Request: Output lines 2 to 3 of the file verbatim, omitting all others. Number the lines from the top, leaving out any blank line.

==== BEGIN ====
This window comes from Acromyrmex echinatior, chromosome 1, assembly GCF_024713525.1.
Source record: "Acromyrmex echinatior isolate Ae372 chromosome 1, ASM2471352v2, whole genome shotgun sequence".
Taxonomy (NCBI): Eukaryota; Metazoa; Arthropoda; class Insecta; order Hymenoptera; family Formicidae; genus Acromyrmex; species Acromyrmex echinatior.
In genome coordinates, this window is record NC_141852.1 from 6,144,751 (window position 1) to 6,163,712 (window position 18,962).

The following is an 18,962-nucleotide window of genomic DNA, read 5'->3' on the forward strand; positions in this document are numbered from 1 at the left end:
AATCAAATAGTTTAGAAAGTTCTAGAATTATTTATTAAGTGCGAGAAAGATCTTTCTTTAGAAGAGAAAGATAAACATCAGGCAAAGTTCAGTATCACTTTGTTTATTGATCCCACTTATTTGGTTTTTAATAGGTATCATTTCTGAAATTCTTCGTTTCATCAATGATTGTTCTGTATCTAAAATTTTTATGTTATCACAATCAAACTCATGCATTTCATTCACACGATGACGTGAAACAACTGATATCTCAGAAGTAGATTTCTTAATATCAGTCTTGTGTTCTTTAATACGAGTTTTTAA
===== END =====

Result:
Source record: "Acromyrmex echinatior isolate Ae372 chromosome 1, ASM2471352v2, whole genome shotgun sequence".
Taxonomy (NCBI): Eukaryota; Metazoa; Arthropoda; class Insecta; order Hymenoptera; family Formicidae; genus Acromyrmex; species Acromyrmex echinatior.